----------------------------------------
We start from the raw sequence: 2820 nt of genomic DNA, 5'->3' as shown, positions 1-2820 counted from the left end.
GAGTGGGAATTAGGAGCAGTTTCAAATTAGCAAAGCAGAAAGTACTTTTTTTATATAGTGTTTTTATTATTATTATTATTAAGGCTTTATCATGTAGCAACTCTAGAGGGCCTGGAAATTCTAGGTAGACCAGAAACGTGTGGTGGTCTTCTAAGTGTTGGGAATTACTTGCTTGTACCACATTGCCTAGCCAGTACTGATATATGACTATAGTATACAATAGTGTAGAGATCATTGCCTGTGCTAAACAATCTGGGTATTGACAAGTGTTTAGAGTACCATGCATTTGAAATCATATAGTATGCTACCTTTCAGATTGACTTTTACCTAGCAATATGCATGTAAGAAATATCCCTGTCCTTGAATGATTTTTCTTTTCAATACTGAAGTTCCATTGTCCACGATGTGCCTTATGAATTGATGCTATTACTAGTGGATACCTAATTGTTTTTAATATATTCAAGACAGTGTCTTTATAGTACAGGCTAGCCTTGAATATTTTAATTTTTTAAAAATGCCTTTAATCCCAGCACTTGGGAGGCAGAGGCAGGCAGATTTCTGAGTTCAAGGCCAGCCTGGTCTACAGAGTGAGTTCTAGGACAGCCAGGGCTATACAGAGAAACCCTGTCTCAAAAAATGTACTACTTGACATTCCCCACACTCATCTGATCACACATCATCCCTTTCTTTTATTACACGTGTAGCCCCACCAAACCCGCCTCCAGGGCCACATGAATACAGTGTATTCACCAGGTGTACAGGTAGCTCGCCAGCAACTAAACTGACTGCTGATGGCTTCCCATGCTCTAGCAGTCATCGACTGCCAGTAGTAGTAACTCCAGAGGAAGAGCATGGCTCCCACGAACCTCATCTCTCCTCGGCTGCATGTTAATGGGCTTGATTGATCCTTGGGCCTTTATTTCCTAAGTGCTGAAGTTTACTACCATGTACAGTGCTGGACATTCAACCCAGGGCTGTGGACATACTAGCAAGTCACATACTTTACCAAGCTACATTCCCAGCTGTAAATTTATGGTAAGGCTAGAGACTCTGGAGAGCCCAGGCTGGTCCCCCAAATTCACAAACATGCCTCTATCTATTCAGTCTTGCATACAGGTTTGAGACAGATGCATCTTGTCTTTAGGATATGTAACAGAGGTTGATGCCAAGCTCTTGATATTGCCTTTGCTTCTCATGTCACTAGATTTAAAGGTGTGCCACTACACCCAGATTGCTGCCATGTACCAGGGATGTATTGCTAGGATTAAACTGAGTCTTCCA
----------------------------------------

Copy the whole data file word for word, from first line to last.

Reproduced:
We start from the raw sequence: 2820 nt of genomic DNA, 5'->3' as shown, positions 1-2820 counted from the left end.
GAGTGGGAATTAGGAGCAGTTTCAAATTAGCAAAGCAGAAAGTACTTTTTTTATATAGTGTTTTTATTATTATTATTATTAAGGCTTTATCATGTAGCAACTCTAGAGGGCCTGGAAATTCTAGGTAGACCAGAAACGTGTGGTGGTCTTCTAAGTGTTGGGAATTACTTGCTTGTACCACATTGCCTAGCCAGTACTGATATATGACTATAGTATACAATAGTGTAGAGATCATTGCCTGTGCTAAACAATCTGGGTATTGACAAGTGTTTAGAGTACCATGCATTTGAAATCATATAGTATGCTACCTTTCAGATTGACTTTTACCTAGCAATATGCATGTAAGAAATATCCCTGTCCTTGAATGATTTTTCTTTTCAATACTGAAGTTCCATTGTCCACGATGTGCCTTATGAATTGATGCTATTACTAGTGGATACCTAATTGTTTTTAATATATTCAAGACAGTGTCTTTATAGTACAGGCTAGCCTTGAATATTTTAATTTTTTAAAAATGCCTTTAATCCCAGCACTTGGGAGGCAGAGGCAGGCAGATTTCTGAGTTCAAGGCCAGCCTGGTCTACAGAGTGAGTTCTAGGACAGCCAGGGCTATACAGAGAAACCCTGTCTCAAAAAATGTACTACTTGACATTCCCCACACTCATCTGATCACACATCATCCCTTTCTTTTATTACACGTGTAGCCCCACCAAACCCGCCTCCAGGGCCACATGAATACAGTGTATTCACCAGGTGTACAGGTAGCTCGCCAGCAACTAAACTGACTGCTGATGGCTTCCCATGCTCTAGCAGTCATCGACTGCCAGTAGTAGTAACTCCAGAGGAAGAGCATGGCTCCCACGAACCTCATCTCTCCTCGGCTGCATGTTAATGGGCTTGATTGATCCTTGGGCCTTTATTTCCTAAGTGCTGAAGTTTACTACCATGTACAGTGCTGGACATTCAACCCAGGGCTGTGGACATACTAGCAAGTCACATACTTTACCAAGCTACATTCCCAGCTGTAAATTTATGGTAAGGCTAGAGACTCTGGAGAGCCCAGGCTGGTCCCCCAAATTCACAAACATGCCTCTATCTATTCAGTCTTGCATACAGGTTTGAGACAGATGCATCTTGTCTTTAGGATATGTAACAGAGGTTGATGCCAAGCTCTTGATATTGCCTTTGCTTCTCATGTCACTAGATTTAAAGGTGTGCCACTACACCCAGATTGCTGCCATGTACCAGGGATGTATTGCTAGGATTAAACTGAGTCTTCCA